The place she had found was a hidden corner where the sun-naked stones were padded with thyme, and nobody was likely to come. It was out of sight and sound of the house, it was off any path; it was near the end of the promontory. She sat so quiet that presently lizards darted over her feet, and some tiny birds like finches, frightened away at first, came back again and flittered among the bushes round her just as if she hadn’t been there. How beautiful it was. And what was the good of it with no one there, no one who loved being with one, who belonged to one, to whom one could say, ‘Look.’ And wouldn’t one say, ‘Look – dearest?’ Yes, one would say dearest; and the sweet word, just to say it to somebody who loved one, would make one happy.

This magnificent little novel will undoubtedly be in my top favourite reads of the year. It is a perfect book for me; it has so much charm and romance – romance in the best sense of the word, romance of the beauty of life. It is whimsy and dreamy but also all knowing and truthful. It is for the old romantic, the starry eyed, and the idealistic dreamer. It is that old cliche, life affirming. It is adorable.

This was the simple happiness of complete harmony with her surroundings, the happiness that asks for nothing, that just accepts, just breathes, just is.”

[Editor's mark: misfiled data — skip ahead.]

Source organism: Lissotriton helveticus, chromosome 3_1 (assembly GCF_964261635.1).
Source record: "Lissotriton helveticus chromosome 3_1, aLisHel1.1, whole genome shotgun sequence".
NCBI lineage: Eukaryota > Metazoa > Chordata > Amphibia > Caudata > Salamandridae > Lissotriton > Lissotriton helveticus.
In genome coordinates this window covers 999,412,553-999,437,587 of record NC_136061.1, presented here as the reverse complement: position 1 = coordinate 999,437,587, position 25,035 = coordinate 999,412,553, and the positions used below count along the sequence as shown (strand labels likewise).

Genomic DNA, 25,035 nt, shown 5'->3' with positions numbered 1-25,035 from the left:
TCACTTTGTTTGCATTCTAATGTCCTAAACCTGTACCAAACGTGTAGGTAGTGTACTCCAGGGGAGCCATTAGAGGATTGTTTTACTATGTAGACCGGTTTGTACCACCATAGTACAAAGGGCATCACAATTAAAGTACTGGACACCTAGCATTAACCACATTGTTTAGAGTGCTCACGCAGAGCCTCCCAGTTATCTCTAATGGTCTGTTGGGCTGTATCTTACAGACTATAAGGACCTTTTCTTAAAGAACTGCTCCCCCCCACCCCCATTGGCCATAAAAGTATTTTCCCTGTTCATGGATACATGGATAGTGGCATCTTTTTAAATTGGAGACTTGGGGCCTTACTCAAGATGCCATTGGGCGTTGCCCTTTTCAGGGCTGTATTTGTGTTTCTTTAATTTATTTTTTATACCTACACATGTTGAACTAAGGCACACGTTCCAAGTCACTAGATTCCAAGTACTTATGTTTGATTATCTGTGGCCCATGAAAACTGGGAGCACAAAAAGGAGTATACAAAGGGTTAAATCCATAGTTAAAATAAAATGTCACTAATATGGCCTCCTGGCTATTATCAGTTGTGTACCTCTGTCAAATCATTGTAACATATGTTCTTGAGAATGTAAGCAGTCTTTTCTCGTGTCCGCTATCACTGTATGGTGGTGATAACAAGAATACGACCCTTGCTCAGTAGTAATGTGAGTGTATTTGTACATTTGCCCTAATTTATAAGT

Suffragette City: Strong writers, strong leads

Inspired by Bookstagram and the hashtag #whoruntheworld, the following eight books are ones that I have enjoyed, and recommend unreservedly. But much more than this, they are books by brilliant female writers, featuring strong female characters. All characters, I may add, that I loved when reading them, and that will stay with me, I hope, forever. 

To Kill a Mockingbird by Harper Lee

Harper Lee ‘only’ published two books in her lifetime, but the magnificence of To Kill a Mockingbird will endure forever. It is one of the very few novels I have read more than once. It’s female lead, six year old Scout, is just fantastic, and I sooo wanted to name my baby girl after her! She is a very clever child with a questioning and combative nature who has her faith in humanity tested when her lawyer father defends a black man wrongly accused of rape. The story is known for its great warmth, despite its harsh themes of racial injustice and the destruction of innocence.

Roll of Thunder, Hear My Cry by Mildred D. Taylor

With its similar time and place setting to To Kill a Mockingbird, this novel is also told from the perspective of a young girl, and tells of racism in its pages. Cassie Logan is the feisty but naive protagonist, whose eyes are opened to the unimaginable ugliness of prejudice in her community. Mildred D. Taylor tells Cassie’s story with skilfulness and beauty, describing Cassie’s happy home life with scrumptious detail, while refusing to shy away from the realities of racial inequality.

Jane Eyre by Charlotte Brontë 

Is Jane Eyre the ultimate feminist heroine? Of course, that is subjective, but she is certainly a very strong character who endures much hardship and heartache, and always fights to preserve her sense of self. Charlotte Brontë wrote a formidable story and created a celebrated and timeless character in Jane Eyre – one which I will always love.

I Capture the Castle by Dodie Smith